d) Save it for the kids or grandkids.
e) Introduce them to the concept of spending it back into circulation with another local merchant or via the Pipeline directory.
8. When possible, cultivate the relationship by returning again, or dropping the merchant a "thank you" note.18
I believe that as Babylon tightens her noose, you will be glad you began to place some of the Father's Law into practice in this manner.
There are people who already are trying to purge their lives of abominable practices. When we try to follow God's Law, we will be amazed at the unanticipated advantages. We will gain the character of Christ.
I want to try to do this. I am at this point quite alone in this desire. If you find something interesting about this booklet, I would love to hear from you. I need a few encouraging words.
If you find something off-the-wall and offensive in this booklet, I would like to hear that too. It's more encouraging to have someone take an interest in you than to be ignored. I would really love to hear your comments. Please write to me:
Orange Co. Catholic Worker
Santa Ana, CA 92701
(1) This article was reprinted in a tabloid called ALERT (September, 1992, No. 95, p. 5) published by Barrister's Inn School of Common Law, P.O. Box 9411, Boise, Idaho, 83707. ALERT is a right-wing tax protester newspaper. While the article is an excellent demonstration of the workability and practicality of obeying God's Law by cleansing our homes of federal reserve notes, I do not agree with their strategy of tax resistance. My desire to live without using Federal Reserve Notes is not motivated by a desire to avoid taxes. By living in voluntary poverty for over 15 years, I have not paid a dime in income taxes.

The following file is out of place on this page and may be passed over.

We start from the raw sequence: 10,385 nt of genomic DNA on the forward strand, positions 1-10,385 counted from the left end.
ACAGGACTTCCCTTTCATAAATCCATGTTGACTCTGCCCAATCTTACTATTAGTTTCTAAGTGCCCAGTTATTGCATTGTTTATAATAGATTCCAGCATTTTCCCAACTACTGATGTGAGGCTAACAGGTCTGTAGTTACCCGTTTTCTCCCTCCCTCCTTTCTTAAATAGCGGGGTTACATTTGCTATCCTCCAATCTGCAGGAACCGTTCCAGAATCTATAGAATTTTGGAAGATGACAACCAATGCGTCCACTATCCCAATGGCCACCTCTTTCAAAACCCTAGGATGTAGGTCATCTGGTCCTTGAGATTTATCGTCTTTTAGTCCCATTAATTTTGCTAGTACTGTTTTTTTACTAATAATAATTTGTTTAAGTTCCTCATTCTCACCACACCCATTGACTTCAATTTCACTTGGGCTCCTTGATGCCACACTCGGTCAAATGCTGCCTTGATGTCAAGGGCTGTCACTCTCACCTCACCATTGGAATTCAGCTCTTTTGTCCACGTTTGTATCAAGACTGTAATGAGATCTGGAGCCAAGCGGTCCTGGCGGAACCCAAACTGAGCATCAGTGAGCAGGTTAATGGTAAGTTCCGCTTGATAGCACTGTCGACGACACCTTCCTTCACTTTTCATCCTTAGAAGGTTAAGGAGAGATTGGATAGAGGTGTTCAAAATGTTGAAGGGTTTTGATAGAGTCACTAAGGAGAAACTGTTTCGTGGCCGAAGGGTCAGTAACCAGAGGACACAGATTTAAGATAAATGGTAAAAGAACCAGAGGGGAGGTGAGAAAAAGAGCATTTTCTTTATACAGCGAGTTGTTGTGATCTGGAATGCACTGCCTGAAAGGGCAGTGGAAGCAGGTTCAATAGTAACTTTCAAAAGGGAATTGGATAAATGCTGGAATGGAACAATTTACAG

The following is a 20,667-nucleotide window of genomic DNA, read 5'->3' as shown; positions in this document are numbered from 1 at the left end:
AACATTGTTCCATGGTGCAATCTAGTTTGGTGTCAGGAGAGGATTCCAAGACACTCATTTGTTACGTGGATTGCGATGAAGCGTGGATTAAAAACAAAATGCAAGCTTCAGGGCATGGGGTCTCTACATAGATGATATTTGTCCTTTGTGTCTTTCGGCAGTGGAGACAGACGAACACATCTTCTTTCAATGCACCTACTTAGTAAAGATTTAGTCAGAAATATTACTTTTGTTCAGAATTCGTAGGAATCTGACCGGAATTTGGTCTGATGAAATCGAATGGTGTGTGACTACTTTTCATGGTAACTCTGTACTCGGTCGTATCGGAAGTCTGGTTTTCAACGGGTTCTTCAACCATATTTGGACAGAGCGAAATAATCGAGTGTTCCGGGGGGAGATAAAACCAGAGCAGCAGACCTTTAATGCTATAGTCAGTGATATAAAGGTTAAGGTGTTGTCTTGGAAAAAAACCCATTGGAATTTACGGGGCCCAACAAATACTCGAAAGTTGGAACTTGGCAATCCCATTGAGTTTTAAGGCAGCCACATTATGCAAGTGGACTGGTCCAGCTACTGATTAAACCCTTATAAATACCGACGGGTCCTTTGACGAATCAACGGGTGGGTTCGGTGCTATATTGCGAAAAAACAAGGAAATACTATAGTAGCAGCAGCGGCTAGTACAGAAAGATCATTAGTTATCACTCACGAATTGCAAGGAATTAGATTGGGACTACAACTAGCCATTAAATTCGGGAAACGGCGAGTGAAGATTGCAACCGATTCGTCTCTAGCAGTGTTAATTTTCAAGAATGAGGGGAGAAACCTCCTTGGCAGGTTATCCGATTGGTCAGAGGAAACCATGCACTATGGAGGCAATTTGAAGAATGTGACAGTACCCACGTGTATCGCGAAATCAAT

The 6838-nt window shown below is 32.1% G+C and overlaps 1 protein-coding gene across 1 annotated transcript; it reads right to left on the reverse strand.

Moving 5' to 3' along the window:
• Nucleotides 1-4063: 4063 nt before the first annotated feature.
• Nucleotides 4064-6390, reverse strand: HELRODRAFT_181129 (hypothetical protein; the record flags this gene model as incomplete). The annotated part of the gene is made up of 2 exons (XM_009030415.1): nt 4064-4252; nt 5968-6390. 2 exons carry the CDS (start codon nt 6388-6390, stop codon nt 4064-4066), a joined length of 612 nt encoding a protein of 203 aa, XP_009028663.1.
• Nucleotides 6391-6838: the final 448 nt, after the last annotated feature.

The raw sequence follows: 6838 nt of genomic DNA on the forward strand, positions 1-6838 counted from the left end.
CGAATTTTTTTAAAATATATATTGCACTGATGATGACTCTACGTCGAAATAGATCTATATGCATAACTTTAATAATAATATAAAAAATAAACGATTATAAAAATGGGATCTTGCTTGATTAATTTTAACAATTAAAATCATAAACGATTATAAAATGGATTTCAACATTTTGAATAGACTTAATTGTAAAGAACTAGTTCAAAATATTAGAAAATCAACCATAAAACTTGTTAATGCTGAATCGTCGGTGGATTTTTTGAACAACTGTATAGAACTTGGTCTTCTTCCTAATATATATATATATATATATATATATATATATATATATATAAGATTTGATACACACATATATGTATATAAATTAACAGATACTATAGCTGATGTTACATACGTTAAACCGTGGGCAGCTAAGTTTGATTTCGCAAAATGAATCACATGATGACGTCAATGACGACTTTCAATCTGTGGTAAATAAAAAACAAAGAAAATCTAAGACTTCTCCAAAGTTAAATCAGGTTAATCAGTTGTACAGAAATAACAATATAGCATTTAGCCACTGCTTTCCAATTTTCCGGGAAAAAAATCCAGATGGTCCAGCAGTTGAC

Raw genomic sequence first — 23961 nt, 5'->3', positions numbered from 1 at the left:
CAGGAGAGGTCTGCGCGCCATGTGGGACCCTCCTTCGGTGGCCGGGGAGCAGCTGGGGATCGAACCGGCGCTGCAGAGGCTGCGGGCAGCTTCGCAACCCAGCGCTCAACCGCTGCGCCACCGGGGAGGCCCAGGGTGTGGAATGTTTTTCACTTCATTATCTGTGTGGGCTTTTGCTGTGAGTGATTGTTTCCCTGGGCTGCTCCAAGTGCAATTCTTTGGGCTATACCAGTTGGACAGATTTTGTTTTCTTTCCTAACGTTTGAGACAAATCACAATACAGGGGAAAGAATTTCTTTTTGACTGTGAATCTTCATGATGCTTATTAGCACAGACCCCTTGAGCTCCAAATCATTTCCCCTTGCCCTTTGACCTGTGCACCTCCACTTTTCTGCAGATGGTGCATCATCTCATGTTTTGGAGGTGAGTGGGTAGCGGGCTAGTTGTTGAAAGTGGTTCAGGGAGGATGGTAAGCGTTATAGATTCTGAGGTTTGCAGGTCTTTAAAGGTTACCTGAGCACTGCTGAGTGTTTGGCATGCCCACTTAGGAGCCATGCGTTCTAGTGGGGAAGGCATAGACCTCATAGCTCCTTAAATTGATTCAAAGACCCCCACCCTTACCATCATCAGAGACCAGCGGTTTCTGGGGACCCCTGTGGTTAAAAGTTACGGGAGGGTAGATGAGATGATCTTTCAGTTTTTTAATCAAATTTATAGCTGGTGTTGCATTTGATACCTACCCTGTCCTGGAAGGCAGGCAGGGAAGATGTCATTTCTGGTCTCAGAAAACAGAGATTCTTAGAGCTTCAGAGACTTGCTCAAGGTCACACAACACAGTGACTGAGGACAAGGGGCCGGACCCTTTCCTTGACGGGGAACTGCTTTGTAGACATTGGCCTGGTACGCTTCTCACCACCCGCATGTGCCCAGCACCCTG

(2) This article, reprinted by ALERT, was originally published in The Jubilee, P.O. Box 310, Midpines, CA 95345. Jubilee is a White-separatist paper, often blaming our nation's problems on "Jewish bankers." My motivation for not using Federal Reserve Notes has nothing to do with "anti-Semitism."
(3) McCarthy is a Christian who argues from the Bible that Christians should not use Federal Reserve Notes, and from the U.S. Constitution that such notes are not "lawful money."
(4) It is particularly noteworthy that this strategy is being undertaken by a family. A single person would have far fewer worries (excuses) to deter him from boldly following the Scriptures. Many men with families resist changing their way of doing things because change involves risk. A single person cannot make this excuse.
But interestingly, one could imagine circumstances in which this way of life would be more successful for a family man than a single man. A merchant is probably more likely to "strike a deal" with a man who has visible evidence of stability and lack of criminal tendencies, viz., a wife and children. His explanation that he is committed to a Scriptural way of life carries more integrity than a single man who may be attempting to "fence" stolen goods or has some other "scheme" in mind. A family is more likely to meet with success "along the road" than those George Gilder has called "naked nomads."
(5) The author is one of many people who recognize that "Federal Reserve Notes" come into existence only when someone goes into debt, either a private borrower from a state-chartered fractional reserve bank, or the State engaging in the "monetization of debt." Tendering a "Federal Reserve Note" is not a tender of real wealth for someone else's goods or services, but is rather a tender of someone's IOU, an IOU in which there is no guarantee that anyone in particular will ever pay anything in particular; it is an exchange of wealth for a fraudulent promise of dubious value.
Antony Sutton, formerly of the prestigious Hoover Institution at Stanford University, has called attention to the relationship between debt and our debased currency: